7 … Evidence-Based Jurisprudence meets Legal Linguistics. Unlikely Blends Made in Germany, BYU L. Rev. 43 (2018), S. 14731501, gemeinsam mit Friedemann VogelLaw and language can be described as complex institutions with emergent properties, like intricate fabrics woven from single-colored fibers. This metaphor suggests to think of legal language in terms of “patterns”: Recurrent motifs in the fabric that the individual language user may not (and in most cases cannot) be aware of, though they explain the development of language more coherently than any narrative based on a priori rules. This perspective corresponds with the recent trend towards computer linguistics using “text as data”. To discuss how these approaches might impact research on the language of law, the Heidelberg Academy of Sciences and Humanities hosted the first international conference on “The Fabric of Language and Law” from the perspective of legal corpus linguistics. Selected papers presented at this meeting in March 2016 were subsequently peer-reviewed and published in an eponymous volume of the International Journal of Language & Law (JLL), edited by the present authors as convenors of the conference. This special issue introduction elaborates on the topic of this meeting, summarizes its contributions, and contextualises the publications that resulted from it. The authors hope that this exchange, which has meanwhile been continued across the Atlantic, may help to establish an international network for research on Computer Assisted Legal Linguistics (CAL²).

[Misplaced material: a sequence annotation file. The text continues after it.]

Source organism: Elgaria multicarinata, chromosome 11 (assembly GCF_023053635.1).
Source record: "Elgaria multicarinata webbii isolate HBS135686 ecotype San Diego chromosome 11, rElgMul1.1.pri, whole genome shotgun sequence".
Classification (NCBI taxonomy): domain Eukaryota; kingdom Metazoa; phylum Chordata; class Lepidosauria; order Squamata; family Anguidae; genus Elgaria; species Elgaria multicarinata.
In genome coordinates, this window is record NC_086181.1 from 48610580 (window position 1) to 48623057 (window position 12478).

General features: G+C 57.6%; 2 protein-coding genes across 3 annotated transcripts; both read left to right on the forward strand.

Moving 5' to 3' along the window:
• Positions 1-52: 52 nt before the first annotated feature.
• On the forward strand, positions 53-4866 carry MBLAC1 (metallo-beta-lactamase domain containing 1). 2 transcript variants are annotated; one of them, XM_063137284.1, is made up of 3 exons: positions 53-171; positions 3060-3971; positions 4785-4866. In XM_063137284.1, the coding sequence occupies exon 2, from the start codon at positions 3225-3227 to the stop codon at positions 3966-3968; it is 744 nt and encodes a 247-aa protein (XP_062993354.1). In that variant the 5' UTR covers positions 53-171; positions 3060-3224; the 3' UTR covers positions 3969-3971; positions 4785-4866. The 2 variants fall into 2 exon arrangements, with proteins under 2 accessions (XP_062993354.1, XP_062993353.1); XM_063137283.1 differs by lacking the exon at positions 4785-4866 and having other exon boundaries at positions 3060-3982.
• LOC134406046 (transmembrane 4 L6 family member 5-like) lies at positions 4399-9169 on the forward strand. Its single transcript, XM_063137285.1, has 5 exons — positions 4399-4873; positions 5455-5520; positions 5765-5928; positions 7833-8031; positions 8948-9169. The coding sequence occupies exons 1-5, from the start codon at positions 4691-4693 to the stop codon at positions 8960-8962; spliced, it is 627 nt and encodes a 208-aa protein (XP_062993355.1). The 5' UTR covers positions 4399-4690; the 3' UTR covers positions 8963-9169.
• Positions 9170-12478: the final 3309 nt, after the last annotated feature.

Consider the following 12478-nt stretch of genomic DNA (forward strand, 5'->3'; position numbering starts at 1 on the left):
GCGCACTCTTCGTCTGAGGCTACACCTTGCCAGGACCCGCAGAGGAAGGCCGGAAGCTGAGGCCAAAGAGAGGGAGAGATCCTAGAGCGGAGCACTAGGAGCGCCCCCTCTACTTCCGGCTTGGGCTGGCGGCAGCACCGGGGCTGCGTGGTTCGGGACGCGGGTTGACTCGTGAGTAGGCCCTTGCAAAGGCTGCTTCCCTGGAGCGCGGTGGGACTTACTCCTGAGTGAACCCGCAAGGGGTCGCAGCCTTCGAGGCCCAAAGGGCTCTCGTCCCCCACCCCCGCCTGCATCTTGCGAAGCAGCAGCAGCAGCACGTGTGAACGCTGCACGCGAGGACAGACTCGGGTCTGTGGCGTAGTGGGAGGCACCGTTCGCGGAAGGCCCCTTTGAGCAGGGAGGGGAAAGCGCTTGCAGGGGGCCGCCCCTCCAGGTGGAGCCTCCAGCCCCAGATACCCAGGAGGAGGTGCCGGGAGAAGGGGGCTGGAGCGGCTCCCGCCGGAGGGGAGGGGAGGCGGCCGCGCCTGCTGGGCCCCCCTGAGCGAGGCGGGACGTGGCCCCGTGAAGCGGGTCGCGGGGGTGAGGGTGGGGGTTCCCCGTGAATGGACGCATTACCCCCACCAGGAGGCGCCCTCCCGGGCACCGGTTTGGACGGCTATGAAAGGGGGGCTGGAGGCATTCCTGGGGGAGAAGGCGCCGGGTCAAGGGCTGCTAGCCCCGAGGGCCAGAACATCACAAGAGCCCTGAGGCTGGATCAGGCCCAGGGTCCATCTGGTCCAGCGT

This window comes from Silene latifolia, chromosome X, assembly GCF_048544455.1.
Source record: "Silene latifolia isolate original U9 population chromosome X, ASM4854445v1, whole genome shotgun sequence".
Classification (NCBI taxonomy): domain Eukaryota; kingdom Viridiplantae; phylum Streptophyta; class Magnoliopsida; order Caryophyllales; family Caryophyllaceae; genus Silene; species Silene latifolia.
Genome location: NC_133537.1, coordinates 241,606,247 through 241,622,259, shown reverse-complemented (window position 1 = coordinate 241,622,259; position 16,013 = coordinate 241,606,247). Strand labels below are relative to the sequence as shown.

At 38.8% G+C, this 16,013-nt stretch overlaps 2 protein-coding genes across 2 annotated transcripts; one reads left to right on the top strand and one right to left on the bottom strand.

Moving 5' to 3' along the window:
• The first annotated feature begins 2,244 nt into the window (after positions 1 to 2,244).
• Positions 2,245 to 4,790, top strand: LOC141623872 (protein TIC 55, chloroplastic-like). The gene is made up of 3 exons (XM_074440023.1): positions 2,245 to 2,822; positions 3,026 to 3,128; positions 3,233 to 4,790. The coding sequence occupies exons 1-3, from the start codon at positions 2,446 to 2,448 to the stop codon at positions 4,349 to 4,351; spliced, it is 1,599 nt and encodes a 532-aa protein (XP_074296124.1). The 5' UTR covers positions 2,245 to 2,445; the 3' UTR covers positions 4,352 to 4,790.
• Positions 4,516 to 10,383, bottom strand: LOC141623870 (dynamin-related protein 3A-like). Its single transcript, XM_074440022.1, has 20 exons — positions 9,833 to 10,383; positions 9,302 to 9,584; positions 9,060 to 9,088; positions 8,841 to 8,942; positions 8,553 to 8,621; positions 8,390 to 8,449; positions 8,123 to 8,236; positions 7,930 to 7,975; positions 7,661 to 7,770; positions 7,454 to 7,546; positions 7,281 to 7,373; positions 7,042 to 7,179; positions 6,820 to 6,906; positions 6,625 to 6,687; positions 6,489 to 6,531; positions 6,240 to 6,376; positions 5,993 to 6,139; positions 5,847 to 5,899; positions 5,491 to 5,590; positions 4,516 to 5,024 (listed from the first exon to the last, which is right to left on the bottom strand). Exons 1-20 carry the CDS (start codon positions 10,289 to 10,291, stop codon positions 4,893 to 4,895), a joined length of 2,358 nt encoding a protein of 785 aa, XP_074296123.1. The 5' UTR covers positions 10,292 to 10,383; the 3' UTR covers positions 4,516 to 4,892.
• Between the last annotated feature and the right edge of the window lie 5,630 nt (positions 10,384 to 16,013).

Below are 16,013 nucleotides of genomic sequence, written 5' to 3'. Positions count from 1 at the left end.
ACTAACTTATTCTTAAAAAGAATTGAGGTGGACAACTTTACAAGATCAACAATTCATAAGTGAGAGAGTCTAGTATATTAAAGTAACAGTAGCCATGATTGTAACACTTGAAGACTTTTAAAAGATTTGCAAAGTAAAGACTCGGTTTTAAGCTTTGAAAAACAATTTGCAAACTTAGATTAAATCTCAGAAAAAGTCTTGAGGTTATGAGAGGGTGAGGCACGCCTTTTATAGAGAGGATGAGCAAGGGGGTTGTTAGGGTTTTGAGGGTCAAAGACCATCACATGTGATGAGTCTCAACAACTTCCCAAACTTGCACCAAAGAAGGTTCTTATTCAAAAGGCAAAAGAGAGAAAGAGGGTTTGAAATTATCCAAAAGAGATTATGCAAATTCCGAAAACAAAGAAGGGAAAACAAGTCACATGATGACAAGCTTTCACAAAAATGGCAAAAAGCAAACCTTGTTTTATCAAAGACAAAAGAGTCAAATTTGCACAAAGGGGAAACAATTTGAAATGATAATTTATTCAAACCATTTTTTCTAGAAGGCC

5 … Text, Kontext und Textualismus in der juristischen Methodenlehre. Frank Easterbrook neu gelesen und übersetzt, S. 135150 in: Vogel (Hrsg.), Recht ist kein Text. Studien zur Sprachlosigkeit im verfassten Rechtsstaat, Verlag Duncker & Humblot, Berlin 2017
3 … Cui Bono, Benefit Corporation? An Experiment Inspired by Social Enterprise Legislation in Germany and the US, RLE 11 (2015), S. 79110, gemeinsam mit Sven Fischer / Sebastian J. Goerg